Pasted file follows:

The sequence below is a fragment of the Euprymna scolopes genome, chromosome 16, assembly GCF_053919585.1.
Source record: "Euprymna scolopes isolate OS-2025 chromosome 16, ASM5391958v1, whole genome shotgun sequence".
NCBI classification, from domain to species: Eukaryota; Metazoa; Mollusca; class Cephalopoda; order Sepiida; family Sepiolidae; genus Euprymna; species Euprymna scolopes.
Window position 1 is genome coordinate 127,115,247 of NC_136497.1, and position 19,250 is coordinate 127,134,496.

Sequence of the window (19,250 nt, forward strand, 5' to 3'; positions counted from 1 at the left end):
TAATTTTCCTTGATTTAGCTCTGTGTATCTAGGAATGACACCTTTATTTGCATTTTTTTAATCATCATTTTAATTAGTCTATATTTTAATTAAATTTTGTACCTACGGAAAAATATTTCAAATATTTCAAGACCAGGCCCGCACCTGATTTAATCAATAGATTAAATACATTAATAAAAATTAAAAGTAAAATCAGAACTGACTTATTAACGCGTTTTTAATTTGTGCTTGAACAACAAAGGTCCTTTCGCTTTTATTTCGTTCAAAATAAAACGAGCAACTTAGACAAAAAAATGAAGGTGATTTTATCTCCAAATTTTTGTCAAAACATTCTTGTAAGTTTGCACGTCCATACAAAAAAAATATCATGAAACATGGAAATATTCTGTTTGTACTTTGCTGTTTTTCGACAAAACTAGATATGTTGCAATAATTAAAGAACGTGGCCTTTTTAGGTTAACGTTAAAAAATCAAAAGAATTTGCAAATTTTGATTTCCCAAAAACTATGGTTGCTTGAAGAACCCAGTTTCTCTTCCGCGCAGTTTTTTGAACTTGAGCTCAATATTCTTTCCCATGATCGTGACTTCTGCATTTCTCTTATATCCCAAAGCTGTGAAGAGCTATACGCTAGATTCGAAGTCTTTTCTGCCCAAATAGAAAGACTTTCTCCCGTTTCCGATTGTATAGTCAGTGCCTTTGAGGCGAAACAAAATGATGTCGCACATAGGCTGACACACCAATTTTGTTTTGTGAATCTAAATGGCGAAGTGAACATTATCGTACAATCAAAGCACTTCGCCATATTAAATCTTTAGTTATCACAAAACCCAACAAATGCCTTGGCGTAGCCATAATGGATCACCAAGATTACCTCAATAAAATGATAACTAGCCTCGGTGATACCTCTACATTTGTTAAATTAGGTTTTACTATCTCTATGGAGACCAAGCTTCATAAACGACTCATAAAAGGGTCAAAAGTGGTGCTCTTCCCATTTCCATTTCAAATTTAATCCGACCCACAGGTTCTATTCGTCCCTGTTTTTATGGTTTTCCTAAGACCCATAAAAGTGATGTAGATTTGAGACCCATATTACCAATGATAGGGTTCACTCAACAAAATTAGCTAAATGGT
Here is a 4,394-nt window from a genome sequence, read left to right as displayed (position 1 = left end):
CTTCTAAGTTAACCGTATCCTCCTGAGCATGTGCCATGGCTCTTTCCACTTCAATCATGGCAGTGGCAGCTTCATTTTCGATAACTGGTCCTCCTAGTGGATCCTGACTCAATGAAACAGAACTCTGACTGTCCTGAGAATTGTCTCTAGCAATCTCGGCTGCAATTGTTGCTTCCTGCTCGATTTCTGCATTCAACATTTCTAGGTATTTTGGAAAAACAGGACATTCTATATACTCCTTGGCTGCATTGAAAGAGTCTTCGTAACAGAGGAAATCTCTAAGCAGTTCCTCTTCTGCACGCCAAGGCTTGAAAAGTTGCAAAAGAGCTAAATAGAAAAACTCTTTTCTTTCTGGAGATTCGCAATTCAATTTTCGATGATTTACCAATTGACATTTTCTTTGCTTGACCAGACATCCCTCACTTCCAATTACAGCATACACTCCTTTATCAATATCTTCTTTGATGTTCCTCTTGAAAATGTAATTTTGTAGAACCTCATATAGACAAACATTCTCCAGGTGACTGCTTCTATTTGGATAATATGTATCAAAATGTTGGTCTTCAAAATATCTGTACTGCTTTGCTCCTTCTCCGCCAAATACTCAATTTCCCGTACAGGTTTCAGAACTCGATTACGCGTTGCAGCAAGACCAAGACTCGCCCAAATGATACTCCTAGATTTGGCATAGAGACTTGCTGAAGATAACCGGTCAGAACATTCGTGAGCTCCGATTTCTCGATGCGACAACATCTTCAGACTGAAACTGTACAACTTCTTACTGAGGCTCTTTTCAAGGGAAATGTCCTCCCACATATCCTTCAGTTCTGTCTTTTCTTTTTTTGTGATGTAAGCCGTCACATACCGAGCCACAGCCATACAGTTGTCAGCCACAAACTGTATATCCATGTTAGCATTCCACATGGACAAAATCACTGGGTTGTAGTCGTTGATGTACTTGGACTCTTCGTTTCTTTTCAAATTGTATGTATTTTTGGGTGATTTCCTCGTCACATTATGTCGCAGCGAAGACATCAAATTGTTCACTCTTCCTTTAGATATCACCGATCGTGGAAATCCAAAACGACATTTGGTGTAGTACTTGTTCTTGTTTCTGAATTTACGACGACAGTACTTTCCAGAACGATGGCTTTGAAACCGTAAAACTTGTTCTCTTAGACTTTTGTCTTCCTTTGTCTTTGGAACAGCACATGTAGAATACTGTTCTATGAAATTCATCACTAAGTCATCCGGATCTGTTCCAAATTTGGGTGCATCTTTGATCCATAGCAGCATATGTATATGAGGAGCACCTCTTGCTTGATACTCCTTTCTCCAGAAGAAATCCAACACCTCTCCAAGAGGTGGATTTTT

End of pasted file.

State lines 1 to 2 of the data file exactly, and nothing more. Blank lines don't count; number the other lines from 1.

The sequence below is a fragment of the Euprymna scolopes genome, chromosome 16, assembly GCF_053919585.1.
Source record: "Euprymna scolopes isolate OS-2025 chromosome 16, ASM5391958v1, whole genome shotgun sequence".